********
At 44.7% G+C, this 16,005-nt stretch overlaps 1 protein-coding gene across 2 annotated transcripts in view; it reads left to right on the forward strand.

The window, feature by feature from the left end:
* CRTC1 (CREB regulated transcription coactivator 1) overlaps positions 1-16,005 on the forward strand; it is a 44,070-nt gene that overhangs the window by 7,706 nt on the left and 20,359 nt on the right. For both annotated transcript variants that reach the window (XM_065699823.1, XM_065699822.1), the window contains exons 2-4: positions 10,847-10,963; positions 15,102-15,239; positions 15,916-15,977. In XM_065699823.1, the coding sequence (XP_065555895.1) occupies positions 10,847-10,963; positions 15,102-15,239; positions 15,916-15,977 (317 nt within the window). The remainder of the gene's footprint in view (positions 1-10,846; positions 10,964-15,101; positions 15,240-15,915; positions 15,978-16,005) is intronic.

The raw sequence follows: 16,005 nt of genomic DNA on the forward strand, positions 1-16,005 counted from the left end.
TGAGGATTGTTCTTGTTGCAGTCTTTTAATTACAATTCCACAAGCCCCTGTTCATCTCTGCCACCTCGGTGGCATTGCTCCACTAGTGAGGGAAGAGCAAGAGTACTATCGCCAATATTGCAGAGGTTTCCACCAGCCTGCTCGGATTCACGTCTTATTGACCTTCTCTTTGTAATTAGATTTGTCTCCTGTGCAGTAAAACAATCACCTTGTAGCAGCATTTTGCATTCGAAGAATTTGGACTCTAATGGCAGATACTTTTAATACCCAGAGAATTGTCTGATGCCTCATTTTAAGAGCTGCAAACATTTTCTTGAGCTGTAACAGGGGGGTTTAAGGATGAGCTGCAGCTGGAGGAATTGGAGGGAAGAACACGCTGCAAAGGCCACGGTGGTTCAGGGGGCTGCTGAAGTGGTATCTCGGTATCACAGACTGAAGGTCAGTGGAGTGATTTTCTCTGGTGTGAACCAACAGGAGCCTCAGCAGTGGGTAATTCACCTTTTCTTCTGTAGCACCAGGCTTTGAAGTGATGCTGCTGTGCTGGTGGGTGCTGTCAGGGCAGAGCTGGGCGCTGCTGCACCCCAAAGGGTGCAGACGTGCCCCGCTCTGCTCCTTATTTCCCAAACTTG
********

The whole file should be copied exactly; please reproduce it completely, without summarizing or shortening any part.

At 44.7% G+C, this 16,005-nt stretch overlaps 1 protein-coding gene across 2 annotated transcripts in view; it reads left to right on the forward strand.

The window, feature by feature from the left end:
* CRTC1 (CREB regulated transcription coactivator 1) overlaps positions 1-16,005 on the forward strand; it is a 44,070-nt gene that overhangs the window by 7,706 nt on the left and 20,359 nt on the right. For both annotated transcript variants that reach the window (XM_065699823.1, XM_065699822.1), the window contains exons 2-4: positions 10,847-10,963; positions 15,102-15,239; positions 15,916-15,977. In XM_065699823.1, the coding sequence (XP_065555895.1) occupies positions 10,847-10,963; positions 15,102-15,239; positions 15,916-15,977 (317 nt within the window). The remainder of the gene's footprint in view (positions 1-10,846; positions 10,964-15,101; positions 15,240-15,915; positions 15,978-16,005) is intronic.

The raw sequence follows: 16,005 nt of genomic DNA on the forward strand, positions 1-16,005 counted from the left end.
TGAGGATTGTTCTTGTTGCAGTCTTTTAATTACAATTCCACAAGCCCCTGTTCATCTCTGCCACCTCGGTGGCATTGCTCCACTAGTGAGGGAAGAGCAAGAGTACTATCGCCAATATTGCAGAGGTTTCCACCAGCCTGCTCGGATTCACGTCTTATTGACCTTCTCTTTGTAATTAGATTTGTCTCCTGTGCAGTAAAACAATCACCTTGTAGCAGCATTTTGCATTCGAAGAATTTGGACTCTAATGGCAGATACTTTTAATACCCAGAGAATTGTCTGATGCCTCATTTTAAGAGCTGCAAACATTTTCTTGAGCTGTAACAGGGGGGTTTAAGGATGAGCTGCAGCTGGAGGAATTGGAGGGAAGAACACGCTGCAAAGGCCACGGTGGTTCAGGGGGCTGCTGAAGTGGTATCTCGGTATCACAGACTGAAGGTCAGTGGAGTGATTTTCTCTGGTGTGAACCAACAGGAGCCTCAGCAGTGGGTAATTCACCTTTTCTTCTGTAGCACCAGGCTTTGAAGTGATGCTGCTGTGCTGGTGGGTGCTGTCAGGGCAGAGCTGGGCGCTGCTGCACCCCAAAGGGTGCAGACGTGCCCCGCTCTGCTCCTTATTTCCCAAACTTG